From the moment she arrives on screen, her flexible free walk contrasting with the small “period” steps of the other characters, we are aware of the postmodern aspect of Davis’ presence; the exact, enforced rhythm of her stride indicates an identity which is superimposed onto experience rather than a naturalised part of it. As usual, she dominates the frame through her physical linearity – the defined edge of her hair, the white face scarred by a dark mouth – as well as cutting through the tone and texture of the film with a strikingly low, decisive voice. The fact that these are conscious elements of self-presentation creates a dual awareness of her performance – an actor whose fascinating preoccupation with self-definition feeds into our conception of her character, whose dramatic self-invention and lifestyle continue to seem incongruous. Lee Siegel has described the way in which an actor can allow “his persona to obtrude out of his roles the way the characters…obtruded uneasily out of life” (1) – a technique which represents the antithesis of Method acting, since the focus is on the effect of the performance in relation to mise-en-scène, rather than on “authentic” or recognisably human gestures. In this regard, Davis can be seen as an actor who finds a stylistic correspondence for her character’s situation, but within the filmic reality rather than in her own personal experience. Davis’ way of interacting with the mise-en-scène (her sharp, ahistorical movements and handling of objects) corresponds with, rather than represents, our understanding of how Sand’s presence might have been perceived at the time. But, unlike the traditional conception of Method performance, this “effect” of individuality cannot be separated from the context of the film’s reality: it has been constructed in relation to the text’s overall impact.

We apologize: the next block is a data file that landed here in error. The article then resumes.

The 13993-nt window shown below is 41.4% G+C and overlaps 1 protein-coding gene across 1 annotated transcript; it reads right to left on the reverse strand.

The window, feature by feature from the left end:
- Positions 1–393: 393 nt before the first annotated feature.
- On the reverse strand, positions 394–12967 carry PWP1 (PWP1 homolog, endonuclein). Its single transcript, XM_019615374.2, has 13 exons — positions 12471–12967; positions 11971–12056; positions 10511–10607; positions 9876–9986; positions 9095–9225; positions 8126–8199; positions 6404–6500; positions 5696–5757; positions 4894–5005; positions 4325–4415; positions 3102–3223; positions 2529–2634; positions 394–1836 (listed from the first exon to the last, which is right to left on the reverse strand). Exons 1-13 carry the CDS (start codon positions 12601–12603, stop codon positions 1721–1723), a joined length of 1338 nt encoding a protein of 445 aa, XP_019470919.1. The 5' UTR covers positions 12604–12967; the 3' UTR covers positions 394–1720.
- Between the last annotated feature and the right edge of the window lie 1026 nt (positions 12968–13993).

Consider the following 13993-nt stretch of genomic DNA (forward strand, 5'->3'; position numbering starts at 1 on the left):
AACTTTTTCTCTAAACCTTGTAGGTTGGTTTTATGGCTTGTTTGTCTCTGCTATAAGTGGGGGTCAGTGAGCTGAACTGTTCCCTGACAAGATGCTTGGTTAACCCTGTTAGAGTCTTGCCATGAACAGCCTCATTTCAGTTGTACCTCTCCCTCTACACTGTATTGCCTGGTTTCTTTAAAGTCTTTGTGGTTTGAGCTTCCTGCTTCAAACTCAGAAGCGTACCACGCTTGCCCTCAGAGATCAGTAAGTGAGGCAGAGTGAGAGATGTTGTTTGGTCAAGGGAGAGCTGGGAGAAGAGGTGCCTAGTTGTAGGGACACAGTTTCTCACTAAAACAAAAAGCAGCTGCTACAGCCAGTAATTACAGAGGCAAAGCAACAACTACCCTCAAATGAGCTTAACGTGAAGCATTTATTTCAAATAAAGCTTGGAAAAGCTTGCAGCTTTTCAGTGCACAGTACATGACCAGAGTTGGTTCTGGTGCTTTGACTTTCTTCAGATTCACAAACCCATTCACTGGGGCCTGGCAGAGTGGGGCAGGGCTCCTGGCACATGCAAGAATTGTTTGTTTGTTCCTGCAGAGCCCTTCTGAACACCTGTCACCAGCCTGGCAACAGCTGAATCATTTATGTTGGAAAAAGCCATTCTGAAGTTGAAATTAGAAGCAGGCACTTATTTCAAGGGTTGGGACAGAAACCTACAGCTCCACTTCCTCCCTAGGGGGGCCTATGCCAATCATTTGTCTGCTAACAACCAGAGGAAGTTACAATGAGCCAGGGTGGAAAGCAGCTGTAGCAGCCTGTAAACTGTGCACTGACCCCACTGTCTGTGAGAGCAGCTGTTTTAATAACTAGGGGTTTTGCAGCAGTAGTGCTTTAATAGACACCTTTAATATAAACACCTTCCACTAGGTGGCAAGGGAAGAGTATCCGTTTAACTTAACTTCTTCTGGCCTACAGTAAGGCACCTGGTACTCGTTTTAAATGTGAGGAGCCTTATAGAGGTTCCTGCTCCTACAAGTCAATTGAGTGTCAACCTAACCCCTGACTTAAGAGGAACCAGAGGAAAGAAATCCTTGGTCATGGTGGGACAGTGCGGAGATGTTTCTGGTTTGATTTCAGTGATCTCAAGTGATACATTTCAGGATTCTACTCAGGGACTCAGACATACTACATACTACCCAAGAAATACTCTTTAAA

Davis’ compressed, tense line readings and angular movements draw us into an aesthetic of imposed formalism and control. The element of artificiality is foregrounded, so that we have a sense of the constant effort of projecting the self outward; Davis’ “excessively” formal gesturing draws attention to the amount of work it takes to produce the effect of consistent character and individuality. According to James Naremore, our culture is determined by the “illusion of the unified self” – the fact that we see ourselves as “transcendent subjects of experience who express an innate personality through daily activity, ultimately becoming star players in our personal scenarios” (2). Davis’ acting draws from these kinds of post-existentialist concerns about unified identity; her work dramatises the efforts of becoming an active protagonist, to the point that any conception of “transcendent” individualism becomes didactic and uncanny.